Yesterday’s election in Hungary is once again a classic example of how elastic the concept of majority is. If you read headlines only, the ruling party won an overwhelming victory, a two-third supermajority, and the like. Looking at the number of voters, however, it is half of the 70 percent who cared to vote. Meaning 35 percent of the (adult) population, with 35 percent who voted against it, and 30 percent being indifferent or having no one to vote for. Yet let there be no doubt that it will be presented as the “will of the people.” As it always is.
The situation is even more complicated if we descend to details. The majority of those living in the capital voted against the government. The majority of young people presumably voted against the government. And vice versa, of course. No one will say that old people shouldn’t have the same right to choose their leaders as young people do. But the cleavage is there. Remember Brexit. The biggest problem with all sorts of majoritarianism is precisely this: that it turns the many groups of society into two, then names one of those ‘the people.’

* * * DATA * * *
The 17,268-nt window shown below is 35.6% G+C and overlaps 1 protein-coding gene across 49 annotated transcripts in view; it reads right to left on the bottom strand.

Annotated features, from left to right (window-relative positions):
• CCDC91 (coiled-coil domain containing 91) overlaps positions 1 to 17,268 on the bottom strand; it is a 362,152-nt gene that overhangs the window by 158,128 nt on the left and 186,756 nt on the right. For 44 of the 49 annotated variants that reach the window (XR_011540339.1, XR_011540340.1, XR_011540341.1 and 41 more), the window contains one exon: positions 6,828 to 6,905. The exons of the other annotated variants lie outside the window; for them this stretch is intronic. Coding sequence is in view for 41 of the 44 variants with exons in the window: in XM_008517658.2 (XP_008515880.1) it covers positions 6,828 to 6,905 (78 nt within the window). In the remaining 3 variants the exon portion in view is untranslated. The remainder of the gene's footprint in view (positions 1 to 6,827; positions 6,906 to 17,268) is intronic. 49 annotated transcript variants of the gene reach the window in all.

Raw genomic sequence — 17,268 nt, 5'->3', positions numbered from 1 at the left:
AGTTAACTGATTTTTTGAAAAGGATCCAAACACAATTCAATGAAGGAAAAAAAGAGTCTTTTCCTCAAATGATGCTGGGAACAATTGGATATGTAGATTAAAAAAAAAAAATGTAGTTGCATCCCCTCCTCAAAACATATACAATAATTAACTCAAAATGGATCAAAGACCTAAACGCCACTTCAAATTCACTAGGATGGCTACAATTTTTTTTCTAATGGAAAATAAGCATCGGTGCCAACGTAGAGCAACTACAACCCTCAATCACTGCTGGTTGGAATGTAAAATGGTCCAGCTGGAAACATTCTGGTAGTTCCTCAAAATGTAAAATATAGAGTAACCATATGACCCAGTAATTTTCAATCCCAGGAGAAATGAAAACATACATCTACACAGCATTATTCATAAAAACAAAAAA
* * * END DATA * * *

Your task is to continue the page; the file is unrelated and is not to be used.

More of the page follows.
Whose tyranny, what majority?
This is one of the messages I put forward in my recent book. In a way, its title is somewhat misleading. In fact, The Tyranny of the Majority is not about the tyranny of the majority. More precisely, it is about the real tyranny of imaginary (or, at best, artificial) majorities. As this case shows, even this 35 percent non-majority was fairly difficult to create. It needed eight years of efforts by a political elite. Which is, to be sure, what political elites always do. Build homogeneous camps of supporters out of otherwise excitingly different human beings. This is one of the lessons still to be learned from the great theorists of majority rule:
“When we say that the voters ‘choose’ their representative, we are using a language that is very inexact. The truth is that the representative has himself elected by the voters, and, if that phrase should seem too inflexible and too harsh to fit some cases, we might qualify it by saying that his friends have him elected.”
(Gaetano Mosca: The Ruling Class. New York: McGraw-Hill, 1939, p. 154.)